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Posted Aug 25th, 2015 (3:16 pm) by Katie Antonsson

N.W.A. are getting a lot of money and acclaim from "Straight Outta Compton" and it's kind of a problem.

Anybody who knows anything about hip-hop history knows that N.W.A. were instrumental in the development of the genre and the growth of a specific West Coast hip-hop style. Those who don't already know that are now learning that through "Straight Outta Compton" (the film has grossed over $111 million since opening on August 14). It's a great thing, because a lot of these early hip-hop artists get overlooked in the wake of what hip-hop has become. It's important to take a look back to hip-hop's beginnings in order to understand how it became what it is today. That's pretty much what Kendrick Lamar did with To Pimp a Butterfly, and there's no denying how tight that album is.

Unsurprisingly, the release of "Compton" has sparked an interested in N.W.A., and the group's music has taken over the charts, landing N.W.A. their first-ever Top 40 spot. Even though "Straight Outta Compton" (the song) was released in 1988, Billboard claims the song "is allowed to enter this week's Hot 100, as older songs are eligible to chart if ranking in the top 50 and showing notable gains in sales, streaming and/or airplay."

All of this, however, is kind of a problem.

A lot of the true history of N.W.A. has been overlooked for film making's sake. Just as Dr. Dre's ex Michel'le said this weekend, it's all just a big PR move for the film and for the group. N.W.A. are profiting big time from this movie, and it wouldn't serve to have the true story come to light, especially considering how much of the audience isn't familiar with N.W.A.'s origins. The group's work is fundamentally sexist and homophobic, a style of hip-hop writing that solidified a misogynistic mindset that remains in the genre today. It also remains a major problem. Vox's Alex Abad-Santos writes:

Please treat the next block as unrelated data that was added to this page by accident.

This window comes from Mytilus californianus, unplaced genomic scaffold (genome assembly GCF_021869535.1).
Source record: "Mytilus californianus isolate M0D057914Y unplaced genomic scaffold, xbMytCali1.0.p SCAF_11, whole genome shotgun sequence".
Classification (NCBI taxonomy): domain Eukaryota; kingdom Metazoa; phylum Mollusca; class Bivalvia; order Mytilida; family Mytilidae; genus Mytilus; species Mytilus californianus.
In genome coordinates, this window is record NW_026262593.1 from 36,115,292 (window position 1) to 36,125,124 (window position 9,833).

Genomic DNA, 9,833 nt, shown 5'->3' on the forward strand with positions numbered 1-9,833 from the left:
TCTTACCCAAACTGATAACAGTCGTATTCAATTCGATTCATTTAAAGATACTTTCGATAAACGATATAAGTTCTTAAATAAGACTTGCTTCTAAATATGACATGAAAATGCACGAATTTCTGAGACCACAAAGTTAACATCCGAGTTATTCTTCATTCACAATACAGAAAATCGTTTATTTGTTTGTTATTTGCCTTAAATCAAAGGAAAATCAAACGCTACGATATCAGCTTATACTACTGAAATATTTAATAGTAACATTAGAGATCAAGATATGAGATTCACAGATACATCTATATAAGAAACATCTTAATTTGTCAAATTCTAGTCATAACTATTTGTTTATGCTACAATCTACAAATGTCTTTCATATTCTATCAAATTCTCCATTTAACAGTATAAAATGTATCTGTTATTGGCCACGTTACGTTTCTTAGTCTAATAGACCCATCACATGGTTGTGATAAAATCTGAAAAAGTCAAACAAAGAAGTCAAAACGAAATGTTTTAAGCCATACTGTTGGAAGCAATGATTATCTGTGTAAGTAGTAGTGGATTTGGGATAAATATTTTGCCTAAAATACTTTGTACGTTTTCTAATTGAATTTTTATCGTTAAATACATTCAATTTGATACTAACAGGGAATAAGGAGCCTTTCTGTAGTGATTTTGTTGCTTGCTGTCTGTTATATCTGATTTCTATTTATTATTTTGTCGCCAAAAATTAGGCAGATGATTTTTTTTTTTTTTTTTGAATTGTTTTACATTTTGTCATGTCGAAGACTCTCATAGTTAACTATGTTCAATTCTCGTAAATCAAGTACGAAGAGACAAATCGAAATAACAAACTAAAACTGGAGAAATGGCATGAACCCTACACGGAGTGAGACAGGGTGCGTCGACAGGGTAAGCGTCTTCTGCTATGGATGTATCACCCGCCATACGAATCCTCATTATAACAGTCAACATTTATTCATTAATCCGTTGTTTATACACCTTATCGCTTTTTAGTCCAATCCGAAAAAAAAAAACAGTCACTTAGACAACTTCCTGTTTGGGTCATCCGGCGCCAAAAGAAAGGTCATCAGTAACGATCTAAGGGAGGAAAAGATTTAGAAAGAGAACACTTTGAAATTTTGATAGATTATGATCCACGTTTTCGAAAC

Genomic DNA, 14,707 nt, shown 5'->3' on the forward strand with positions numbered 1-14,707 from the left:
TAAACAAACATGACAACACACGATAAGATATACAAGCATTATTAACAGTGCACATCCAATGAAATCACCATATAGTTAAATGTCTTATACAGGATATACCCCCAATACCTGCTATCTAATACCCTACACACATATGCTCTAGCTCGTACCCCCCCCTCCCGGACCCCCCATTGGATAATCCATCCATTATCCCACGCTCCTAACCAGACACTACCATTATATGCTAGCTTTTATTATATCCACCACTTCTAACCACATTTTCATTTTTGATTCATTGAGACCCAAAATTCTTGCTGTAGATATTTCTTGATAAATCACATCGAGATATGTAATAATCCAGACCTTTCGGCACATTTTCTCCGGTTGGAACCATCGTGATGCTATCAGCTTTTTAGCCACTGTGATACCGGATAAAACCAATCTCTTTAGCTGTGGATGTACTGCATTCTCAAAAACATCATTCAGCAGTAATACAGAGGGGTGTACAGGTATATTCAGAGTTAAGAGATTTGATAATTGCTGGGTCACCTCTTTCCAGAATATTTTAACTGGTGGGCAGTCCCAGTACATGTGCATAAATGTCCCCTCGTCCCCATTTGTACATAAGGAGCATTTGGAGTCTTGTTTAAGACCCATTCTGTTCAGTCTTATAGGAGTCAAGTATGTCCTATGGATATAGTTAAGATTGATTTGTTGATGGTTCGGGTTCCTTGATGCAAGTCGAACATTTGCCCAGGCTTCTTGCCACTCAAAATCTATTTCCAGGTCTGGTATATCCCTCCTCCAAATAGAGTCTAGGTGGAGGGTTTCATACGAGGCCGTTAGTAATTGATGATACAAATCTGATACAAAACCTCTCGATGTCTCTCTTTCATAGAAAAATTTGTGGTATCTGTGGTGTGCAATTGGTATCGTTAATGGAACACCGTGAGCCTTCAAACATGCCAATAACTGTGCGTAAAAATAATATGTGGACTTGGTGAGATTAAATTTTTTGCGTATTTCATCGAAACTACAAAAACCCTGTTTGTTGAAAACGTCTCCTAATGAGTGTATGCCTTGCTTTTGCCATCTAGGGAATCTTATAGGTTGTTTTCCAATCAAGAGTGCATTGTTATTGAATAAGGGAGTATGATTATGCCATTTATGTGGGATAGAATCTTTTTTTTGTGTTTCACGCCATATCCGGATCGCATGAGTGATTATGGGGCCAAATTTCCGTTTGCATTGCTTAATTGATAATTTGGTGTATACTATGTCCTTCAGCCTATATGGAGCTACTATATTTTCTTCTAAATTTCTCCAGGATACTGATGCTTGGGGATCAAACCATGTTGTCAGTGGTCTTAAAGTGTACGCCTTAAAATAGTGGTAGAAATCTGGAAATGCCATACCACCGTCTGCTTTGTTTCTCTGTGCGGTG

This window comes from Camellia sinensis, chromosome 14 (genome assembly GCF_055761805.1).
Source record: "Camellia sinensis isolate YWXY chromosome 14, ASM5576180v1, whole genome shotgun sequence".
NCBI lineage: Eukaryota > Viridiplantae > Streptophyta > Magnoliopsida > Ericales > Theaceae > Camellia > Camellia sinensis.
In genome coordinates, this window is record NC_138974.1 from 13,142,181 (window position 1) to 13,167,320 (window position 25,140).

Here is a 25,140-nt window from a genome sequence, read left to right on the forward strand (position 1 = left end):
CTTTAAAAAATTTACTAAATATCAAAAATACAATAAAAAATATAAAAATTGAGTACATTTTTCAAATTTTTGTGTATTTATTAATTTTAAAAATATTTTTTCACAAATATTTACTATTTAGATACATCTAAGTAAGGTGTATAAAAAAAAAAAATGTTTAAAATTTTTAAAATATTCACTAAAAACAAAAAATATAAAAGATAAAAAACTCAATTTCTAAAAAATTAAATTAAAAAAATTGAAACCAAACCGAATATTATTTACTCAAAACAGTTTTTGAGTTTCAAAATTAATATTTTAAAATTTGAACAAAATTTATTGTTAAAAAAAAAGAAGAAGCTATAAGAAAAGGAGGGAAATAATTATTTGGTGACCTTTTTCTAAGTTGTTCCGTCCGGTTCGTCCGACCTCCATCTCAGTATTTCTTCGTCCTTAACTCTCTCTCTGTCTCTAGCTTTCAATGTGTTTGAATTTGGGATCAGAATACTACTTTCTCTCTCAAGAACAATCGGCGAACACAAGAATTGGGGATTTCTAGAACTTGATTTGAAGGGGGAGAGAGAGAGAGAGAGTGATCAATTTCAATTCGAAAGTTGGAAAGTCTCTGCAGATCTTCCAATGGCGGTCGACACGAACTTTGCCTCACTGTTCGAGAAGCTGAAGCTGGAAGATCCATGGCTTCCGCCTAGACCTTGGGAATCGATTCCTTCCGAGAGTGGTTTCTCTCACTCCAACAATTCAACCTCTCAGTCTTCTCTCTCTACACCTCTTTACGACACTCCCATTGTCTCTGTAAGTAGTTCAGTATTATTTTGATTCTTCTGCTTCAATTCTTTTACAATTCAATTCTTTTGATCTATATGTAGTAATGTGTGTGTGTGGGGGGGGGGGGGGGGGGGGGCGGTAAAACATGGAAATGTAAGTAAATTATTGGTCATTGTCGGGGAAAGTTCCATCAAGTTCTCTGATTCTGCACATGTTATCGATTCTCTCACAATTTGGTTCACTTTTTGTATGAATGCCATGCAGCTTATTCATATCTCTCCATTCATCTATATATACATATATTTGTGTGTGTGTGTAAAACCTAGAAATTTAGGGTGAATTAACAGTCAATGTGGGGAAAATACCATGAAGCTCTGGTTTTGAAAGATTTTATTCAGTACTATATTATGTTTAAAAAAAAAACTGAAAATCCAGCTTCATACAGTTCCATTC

If hip-hop is about truth, then the truth for these men at this point in their lives was that women were, at best, disposable sex toys or, at worst, conniving traps. And it's not like Dr. Dre and Ice Cube weren't influential or their misogynistic lyrics weren't a huge part of their success. The popularity of these lyrics crystallized an idea of robbing humanity from black women — something that artists after them (including Dre's protégés) would mimic.

So, great. N.W.A., a fundamentally important group to the development of hip-hop, are coming back to the forefront of the genre, but the problems are just as smoothed-over as ever. A lot was swept under the rug for audience satisfaction, but it's only pissing us off more. Doesn't Hollywood know by now that we're smart enough to smell the lies?

Then again, there's never really been a good answer for why misogyny and violence are somehow acceptable in hip-hop. Every hip-hop scholar has a different answer and none has a conclusion. But maybe with the visibility of "Compton" and the renaissance of N.W.A., we should start figuring out a conclusion so we can stop pretending that these mindsets are actually okay.

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